SEC asks brokers, margin providers to cut lending rates

28 July 2014 05:00 am - 0     - {{hitsCtrl.values.hits}}

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arket regulator, Securities and Exchange Commission (SEC) has asked stockbrokers to reduce interest rates charged on broker credit and margin trading in line with policy interest rates of the Central Bank.

In two separate letters dated July 25, 2014, SEC’s Officer in Charge/Deputy Director General Dhammika Perera has requested all stockbrokers and margin providers to respond positively to this call.

According to Perera, the stock market has demonstrated greater stability depicting a positive momentum with the benchmark All Share Price Index (ASPI), recently surpassing 6700 mark together with a larger participation of investors in the market and increased level of turnover.



Central Bank’s AWPR currently stands around 7.6 percent, against 9.7 percent at the beginning of the year




He further said that although the Average Weighted Prime Lending Rate (AWPR) of the Central Bank of Sri Lanka (CBSL) has declined considerably in the recent past, the lending rates charged by certain brokers and margin providers have not been adjusted accordingly to transfer the benefits of the lower interest rates to their clients.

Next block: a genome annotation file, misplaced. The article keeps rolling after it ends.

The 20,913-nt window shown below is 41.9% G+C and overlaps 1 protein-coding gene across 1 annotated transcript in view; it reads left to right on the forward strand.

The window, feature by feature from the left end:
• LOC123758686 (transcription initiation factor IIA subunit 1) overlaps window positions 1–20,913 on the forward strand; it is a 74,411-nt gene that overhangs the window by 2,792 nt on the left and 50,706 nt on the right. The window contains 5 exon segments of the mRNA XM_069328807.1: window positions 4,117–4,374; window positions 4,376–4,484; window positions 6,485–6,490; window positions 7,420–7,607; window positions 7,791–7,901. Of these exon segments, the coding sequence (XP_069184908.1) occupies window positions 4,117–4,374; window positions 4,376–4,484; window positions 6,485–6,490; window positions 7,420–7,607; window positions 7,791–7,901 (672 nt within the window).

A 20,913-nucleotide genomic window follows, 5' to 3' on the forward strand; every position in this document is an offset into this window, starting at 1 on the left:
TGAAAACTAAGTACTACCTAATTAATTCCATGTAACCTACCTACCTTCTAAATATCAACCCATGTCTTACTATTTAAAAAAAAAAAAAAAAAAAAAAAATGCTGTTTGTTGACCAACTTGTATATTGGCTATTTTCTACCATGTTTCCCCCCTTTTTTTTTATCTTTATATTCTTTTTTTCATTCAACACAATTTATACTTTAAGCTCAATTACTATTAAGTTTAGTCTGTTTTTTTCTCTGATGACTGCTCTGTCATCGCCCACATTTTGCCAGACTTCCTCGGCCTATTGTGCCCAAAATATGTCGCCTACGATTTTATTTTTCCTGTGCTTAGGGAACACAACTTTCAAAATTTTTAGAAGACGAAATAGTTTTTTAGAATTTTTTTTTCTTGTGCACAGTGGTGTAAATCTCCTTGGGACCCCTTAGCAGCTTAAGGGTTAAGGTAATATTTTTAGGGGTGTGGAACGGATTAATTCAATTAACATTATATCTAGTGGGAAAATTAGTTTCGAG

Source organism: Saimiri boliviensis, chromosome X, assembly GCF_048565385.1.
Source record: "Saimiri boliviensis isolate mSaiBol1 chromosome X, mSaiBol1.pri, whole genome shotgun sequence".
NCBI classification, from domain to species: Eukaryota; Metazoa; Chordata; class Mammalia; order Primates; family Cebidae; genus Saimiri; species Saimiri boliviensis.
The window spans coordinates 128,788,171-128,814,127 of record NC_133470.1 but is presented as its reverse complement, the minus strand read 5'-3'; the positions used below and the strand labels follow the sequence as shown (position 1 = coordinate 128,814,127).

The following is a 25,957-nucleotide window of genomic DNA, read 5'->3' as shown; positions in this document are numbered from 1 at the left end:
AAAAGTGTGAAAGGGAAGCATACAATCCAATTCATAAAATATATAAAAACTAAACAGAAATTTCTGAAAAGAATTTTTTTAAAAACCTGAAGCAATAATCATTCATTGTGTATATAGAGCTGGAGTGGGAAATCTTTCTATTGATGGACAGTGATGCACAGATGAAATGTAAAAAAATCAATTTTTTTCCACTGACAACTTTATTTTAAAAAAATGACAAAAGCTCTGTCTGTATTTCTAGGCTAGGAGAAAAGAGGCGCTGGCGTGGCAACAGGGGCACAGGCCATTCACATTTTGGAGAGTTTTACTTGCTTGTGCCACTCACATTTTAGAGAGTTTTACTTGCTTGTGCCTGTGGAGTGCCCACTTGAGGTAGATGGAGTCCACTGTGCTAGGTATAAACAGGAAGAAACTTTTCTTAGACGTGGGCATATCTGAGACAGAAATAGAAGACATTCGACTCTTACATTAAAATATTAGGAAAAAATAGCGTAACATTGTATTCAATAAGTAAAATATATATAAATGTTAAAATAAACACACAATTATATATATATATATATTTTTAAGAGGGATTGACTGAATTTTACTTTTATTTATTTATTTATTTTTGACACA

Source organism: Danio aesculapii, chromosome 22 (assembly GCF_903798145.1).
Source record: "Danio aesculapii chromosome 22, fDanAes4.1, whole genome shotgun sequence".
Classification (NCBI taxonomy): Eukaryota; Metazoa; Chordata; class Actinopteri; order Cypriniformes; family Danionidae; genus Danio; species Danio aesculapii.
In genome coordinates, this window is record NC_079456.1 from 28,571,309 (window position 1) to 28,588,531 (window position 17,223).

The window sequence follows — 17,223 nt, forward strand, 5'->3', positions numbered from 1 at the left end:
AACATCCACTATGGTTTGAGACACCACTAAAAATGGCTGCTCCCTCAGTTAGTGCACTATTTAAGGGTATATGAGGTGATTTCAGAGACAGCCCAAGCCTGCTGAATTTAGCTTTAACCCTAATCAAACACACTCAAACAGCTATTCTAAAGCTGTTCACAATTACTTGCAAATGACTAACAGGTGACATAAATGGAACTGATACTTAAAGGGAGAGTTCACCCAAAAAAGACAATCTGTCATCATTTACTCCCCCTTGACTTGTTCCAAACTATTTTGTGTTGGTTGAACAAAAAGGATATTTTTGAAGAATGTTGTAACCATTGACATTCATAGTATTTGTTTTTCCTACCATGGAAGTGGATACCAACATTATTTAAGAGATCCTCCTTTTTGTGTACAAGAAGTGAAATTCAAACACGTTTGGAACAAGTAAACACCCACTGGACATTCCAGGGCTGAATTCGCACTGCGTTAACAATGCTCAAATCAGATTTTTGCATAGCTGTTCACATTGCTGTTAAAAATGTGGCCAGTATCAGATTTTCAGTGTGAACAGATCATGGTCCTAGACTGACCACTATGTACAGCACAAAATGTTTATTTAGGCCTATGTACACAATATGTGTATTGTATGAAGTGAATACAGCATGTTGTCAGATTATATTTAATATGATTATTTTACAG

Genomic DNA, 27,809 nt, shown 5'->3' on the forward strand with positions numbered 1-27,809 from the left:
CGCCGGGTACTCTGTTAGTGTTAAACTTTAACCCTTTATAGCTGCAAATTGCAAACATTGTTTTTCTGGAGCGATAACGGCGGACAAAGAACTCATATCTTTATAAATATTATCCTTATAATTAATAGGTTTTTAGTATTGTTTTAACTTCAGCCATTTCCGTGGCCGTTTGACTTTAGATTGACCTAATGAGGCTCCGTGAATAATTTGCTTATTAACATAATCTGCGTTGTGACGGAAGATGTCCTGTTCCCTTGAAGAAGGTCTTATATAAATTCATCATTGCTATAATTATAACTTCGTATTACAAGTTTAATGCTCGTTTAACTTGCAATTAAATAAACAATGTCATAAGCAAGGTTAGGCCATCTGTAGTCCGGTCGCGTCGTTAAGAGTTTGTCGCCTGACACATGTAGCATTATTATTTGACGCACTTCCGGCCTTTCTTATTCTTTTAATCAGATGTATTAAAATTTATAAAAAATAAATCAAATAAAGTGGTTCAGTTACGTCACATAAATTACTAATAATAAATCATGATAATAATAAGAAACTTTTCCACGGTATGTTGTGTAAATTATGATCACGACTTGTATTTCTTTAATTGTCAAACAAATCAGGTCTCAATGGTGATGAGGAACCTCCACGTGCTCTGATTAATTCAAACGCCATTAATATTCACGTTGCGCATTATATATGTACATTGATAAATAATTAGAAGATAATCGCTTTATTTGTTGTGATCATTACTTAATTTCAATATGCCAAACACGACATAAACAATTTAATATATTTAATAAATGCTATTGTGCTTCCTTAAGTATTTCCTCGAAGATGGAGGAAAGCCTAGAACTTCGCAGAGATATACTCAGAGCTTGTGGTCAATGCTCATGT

Central Bank’s AWPR currently stands around 7.6 percent, against 9.7 percent at the beginning of the year.“Hence, the Securities and Exchange Commission of Sri Lanka (SEC) is of the view that it is essential for lending rates on credit extension/margin trading be aligned with policy rates prescribed by the CBSL,” the letters noted. However, the letter sent to stockbrokers appears to contradict with SEC’s policy of discouraging broker-credit. The SEC was seen actively promoting margin trading and other means of funding for investors instead of credit provided by the brokers.

Meanwhile, some of the brokers Mirror Business talked to were of the opinion that most brokerages wouldn’t be able to cut their lending rates to investors as they borrow from banks at higher rates.

“Knowing stockbroking is a risky business, the banks lend us at 16 to 17 percent despite the low interest-regime prevailing in the country. Since we also need to keep a margin, they lend the money to investors at 20 to 21 percent. Therefore I don’t think brokers can heed to this SEC request,” a stockbroker said on the grounds of anonymity.

Some however are of the opinion that stockbrokers shouldn’t cut lending rates as it could again fuel an unsustainable rally fuelled by broker-credit, like in 2011/2012.

“Brokers have been so far very selective of the investors who have been given credit. But we don’t know how long sanity would prevail if the indices keep going up,” a senior stockbroker noted.

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